There are times when our use of technology enhances a learning experience rather than detracting from it.  For example, Challenge II classes are encouraged to watch Francis Schaeffer’s How Should We Then Live video series.  This is a good use of technology on the seminar day because the videos allow students to view European works of art and to hear the words of an important Christian philosopher.  After viewing the videos, they can return to their dialectic discussions of the artwork and of Schaeffer’s commentary.

However, in general, we want to maximize recitation (Foundations/Essentials) and dialectic discussion and rhetorical presentation (Challenge) in our weekly communities.  Engaging in relational recitation in the younger years and moving into idea-centered, truth-seeking conversations in the older years is the life blood of the Classical Conversations community.  Often, the use of technology gives our children (and sometimes their tutors and parents) the illusion that education should always be fun, quick, and easy.  Even worse, they may come to believe that raw information equals knowledge, understanding, or wisdom.  In contrast, students and teachers of the past knew that education was often slow and difficult.  In earlier generations, students understood that a quality education involved wrestling with big ideas and agonizing over the right words to express the ideas well.  They understood that true education results from hard work and occurs over a lifetime.   Their labors often rewarded them with deep satisfaction when they conquered a difficult skill.  I want to help our students regain the pride of a job well done through reading, writing, ciphering, and thinking.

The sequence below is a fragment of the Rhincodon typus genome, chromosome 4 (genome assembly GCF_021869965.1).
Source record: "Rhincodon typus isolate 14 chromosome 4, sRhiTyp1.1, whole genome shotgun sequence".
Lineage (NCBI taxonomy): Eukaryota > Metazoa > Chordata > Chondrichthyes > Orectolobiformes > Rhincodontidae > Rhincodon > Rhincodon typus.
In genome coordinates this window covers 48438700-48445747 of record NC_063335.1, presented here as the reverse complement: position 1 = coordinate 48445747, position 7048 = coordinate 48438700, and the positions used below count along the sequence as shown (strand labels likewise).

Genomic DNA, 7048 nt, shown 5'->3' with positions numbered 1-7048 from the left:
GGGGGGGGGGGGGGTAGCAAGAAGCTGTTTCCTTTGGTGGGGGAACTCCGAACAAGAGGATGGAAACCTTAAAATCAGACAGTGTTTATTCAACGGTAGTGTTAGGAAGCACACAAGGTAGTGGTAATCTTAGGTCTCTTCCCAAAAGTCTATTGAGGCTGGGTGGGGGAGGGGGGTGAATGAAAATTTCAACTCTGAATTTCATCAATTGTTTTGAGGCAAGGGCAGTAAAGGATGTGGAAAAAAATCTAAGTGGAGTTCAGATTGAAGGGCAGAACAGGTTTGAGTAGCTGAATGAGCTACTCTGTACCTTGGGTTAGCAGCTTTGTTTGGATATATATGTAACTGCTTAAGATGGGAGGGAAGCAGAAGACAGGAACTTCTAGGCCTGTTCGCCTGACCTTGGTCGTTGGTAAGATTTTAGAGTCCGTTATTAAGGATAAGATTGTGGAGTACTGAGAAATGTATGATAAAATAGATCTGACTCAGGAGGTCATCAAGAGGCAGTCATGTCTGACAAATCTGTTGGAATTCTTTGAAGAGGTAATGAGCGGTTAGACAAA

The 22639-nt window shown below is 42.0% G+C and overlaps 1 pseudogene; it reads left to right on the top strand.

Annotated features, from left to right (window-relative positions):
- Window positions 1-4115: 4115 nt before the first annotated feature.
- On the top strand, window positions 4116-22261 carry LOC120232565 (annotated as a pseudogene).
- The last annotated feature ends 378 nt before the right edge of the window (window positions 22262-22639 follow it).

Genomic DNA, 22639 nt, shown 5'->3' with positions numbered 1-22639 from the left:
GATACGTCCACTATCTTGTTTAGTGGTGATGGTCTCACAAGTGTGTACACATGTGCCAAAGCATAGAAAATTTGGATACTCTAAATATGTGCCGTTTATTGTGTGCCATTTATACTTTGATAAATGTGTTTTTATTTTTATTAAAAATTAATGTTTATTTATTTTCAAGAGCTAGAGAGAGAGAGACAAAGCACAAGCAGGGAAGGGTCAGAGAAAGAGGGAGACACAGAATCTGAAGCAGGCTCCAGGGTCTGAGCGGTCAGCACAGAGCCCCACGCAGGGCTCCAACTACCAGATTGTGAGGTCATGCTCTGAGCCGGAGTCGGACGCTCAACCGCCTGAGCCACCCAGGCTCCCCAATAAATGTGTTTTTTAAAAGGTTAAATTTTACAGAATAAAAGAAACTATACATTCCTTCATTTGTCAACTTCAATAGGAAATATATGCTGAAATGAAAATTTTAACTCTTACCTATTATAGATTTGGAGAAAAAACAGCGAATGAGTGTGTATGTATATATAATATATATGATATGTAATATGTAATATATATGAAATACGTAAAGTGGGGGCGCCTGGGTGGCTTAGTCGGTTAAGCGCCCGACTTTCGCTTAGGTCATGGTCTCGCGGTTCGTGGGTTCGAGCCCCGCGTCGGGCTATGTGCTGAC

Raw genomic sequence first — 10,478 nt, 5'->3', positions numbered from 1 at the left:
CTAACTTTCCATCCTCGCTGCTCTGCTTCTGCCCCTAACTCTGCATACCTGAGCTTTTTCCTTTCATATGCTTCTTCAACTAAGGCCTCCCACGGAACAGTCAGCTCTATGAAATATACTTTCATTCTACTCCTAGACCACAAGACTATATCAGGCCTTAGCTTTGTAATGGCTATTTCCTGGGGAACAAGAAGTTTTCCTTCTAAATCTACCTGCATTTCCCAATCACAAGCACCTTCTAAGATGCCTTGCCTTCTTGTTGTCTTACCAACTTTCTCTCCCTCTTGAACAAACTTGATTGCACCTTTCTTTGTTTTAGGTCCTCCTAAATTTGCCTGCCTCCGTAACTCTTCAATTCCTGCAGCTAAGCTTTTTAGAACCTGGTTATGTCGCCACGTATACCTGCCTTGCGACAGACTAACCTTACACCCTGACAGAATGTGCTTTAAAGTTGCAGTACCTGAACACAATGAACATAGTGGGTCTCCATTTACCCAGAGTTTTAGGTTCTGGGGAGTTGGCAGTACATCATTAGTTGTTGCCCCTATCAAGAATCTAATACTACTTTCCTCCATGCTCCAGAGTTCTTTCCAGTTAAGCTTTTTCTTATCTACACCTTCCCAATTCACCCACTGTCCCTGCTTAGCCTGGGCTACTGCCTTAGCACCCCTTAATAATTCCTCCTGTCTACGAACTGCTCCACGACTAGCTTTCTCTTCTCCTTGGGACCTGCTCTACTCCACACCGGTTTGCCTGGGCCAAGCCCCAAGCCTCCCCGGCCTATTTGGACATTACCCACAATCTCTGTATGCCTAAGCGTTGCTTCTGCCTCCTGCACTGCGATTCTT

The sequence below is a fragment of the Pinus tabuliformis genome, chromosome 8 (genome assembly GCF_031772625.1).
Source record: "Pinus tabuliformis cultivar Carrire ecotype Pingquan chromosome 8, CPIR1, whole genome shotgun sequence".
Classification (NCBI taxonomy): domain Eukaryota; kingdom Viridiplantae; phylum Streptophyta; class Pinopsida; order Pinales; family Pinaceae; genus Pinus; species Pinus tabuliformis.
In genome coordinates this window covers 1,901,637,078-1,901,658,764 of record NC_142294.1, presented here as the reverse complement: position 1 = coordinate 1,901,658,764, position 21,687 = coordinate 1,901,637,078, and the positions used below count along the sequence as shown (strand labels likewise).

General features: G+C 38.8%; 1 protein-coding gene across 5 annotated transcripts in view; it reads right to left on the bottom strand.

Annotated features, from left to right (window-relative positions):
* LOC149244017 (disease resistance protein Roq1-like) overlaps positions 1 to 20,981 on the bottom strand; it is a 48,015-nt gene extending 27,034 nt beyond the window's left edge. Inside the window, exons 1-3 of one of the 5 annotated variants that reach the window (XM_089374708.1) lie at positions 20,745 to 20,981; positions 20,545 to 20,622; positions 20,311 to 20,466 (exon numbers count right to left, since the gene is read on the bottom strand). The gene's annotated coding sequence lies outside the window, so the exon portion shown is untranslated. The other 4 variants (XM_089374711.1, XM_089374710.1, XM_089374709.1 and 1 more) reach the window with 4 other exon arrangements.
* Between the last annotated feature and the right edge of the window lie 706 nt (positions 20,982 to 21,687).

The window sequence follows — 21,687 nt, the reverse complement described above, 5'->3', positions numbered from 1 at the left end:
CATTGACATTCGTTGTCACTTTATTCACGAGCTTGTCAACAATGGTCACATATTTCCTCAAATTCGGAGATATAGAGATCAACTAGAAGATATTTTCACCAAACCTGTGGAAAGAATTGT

CATEGORIES: Articles, Classical Christian Education, Dialectic Stage (ages 12 to 14), Grammar Stage (ages 4 to 11), Rhetoric Stage (ages 14 to 18)

Leave a Comment